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3 minutes ago, Zee said:

Unless you are deliberately trying to be offensive, I can't imagine that you would be. Just the fact that there is no Moonlight Ranch near Sunray, TX, would clue people in that it's a fictional town.

While I agree with the thought, @suspensewriter is right, I don't need the litigation, and people these days seem to always want the litigation looking for a deep pocket of some kind. Nothing like a litigious society to remove all common sense and install fear. 

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On 6/15/2019 at 11:35 AM, zx1ninja said:

Anybody have input on using a town name that actually exists??  I think it would be cool, but it also seems there would be dangers to doing it. There are similar businesses tot he one I'm using in the story in the area. looks like to could be  plausible. To use a movie line, Input number five need input.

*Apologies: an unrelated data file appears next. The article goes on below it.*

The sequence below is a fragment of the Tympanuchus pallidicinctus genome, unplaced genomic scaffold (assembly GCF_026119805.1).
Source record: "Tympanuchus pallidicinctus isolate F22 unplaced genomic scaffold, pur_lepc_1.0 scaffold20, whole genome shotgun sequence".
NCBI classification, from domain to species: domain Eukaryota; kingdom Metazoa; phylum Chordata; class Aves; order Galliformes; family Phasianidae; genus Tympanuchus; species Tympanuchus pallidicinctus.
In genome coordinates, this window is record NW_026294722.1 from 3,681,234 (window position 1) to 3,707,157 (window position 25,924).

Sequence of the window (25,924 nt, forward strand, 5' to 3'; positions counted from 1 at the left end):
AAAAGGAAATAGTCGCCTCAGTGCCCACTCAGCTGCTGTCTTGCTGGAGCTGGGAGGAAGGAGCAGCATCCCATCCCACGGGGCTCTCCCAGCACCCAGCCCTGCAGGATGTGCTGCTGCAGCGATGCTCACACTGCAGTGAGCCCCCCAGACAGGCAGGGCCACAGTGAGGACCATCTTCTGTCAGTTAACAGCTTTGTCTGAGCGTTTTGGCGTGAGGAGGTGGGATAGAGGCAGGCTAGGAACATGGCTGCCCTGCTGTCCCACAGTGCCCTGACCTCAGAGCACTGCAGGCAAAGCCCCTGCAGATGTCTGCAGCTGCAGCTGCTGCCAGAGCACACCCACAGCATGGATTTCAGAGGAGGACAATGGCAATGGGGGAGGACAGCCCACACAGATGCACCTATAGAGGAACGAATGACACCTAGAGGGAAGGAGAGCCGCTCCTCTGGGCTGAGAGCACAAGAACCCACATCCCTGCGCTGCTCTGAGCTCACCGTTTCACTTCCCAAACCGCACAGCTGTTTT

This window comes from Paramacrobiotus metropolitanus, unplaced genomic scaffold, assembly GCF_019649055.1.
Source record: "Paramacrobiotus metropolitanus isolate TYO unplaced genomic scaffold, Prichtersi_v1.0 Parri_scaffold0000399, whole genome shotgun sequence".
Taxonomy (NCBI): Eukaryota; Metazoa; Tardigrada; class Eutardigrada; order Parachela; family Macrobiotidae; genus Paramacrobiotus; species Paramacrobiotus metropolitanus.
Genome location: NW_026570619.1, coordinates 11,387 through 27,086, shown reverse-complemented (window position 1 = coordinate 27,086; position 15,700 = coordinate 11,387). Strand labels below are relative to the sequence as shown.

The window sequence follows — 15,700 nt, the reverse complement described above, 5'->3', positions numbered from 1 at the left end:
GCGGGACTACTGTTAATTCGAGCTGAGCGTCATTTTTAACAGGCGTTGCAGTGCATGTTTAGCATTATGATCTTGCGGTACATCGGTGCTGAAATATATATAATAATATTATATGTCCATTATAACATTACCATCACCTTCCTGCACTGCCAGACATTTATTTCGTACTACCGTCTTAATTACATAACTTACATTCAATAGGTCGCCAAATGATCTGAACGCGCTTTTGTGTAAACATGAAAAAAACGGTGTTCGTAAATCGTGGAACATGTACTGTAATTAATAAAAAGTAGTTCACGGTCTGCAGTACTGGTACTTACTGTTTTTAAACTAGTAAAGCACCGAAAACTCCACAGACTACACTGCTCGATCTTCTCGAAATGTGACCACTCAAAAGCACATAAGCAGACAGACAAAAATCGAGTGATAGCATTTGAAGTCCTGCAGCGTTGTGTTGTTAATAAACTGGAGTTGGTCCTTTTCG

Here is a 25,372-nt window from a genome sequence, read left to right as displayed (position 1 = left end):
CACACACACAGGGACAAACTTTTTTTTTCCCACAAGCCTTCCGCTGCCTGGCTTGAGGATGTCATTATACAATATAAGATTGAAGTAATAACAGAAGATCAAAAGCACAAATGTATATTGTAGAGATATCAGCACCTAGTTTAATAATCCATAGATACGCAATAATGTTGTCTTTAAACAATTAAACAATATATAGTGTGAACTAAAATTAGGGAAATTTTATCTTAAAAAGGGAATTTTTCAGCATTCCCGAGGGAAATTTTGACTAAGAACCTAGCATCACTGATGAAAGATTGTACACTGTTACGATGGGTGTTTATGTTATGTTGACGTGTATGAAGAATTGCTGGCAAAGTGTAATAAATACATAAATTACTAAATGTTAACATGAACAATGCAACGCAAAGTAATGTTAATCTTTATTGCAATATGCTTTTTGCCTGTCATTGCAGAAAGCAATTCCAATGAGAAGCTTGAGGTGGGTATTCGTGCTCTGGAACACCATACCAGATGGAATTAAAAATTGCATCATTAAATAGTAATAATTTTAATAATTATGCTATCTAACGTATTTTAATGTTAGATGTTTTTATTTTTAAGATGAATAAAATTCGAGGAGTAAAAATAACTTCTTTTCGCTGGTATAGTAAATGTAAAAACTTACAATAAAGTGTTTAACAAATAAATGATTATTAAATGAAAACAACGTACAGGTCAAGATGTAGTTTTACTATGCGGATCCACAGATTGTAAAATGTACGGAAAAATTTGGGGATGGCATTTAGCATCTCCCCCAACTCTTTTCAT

My story is set in my town -- Philadelphia. All the places mentioned in it are real, and accurately located. I do worry about a diner having problems with the story by the time it is published, but I did email them to see if it was okay, and they never got back to me. I'm not worried too much, because I never made them the bad guys, and what are the chances the name will stay the same and they'll read the book to be offended?

 

How many stories have you read where the setting is real? Apparently, it's okay. And the only time anyone gets offended is if they are shown in a negative light. (Or, if it's Disney branded.)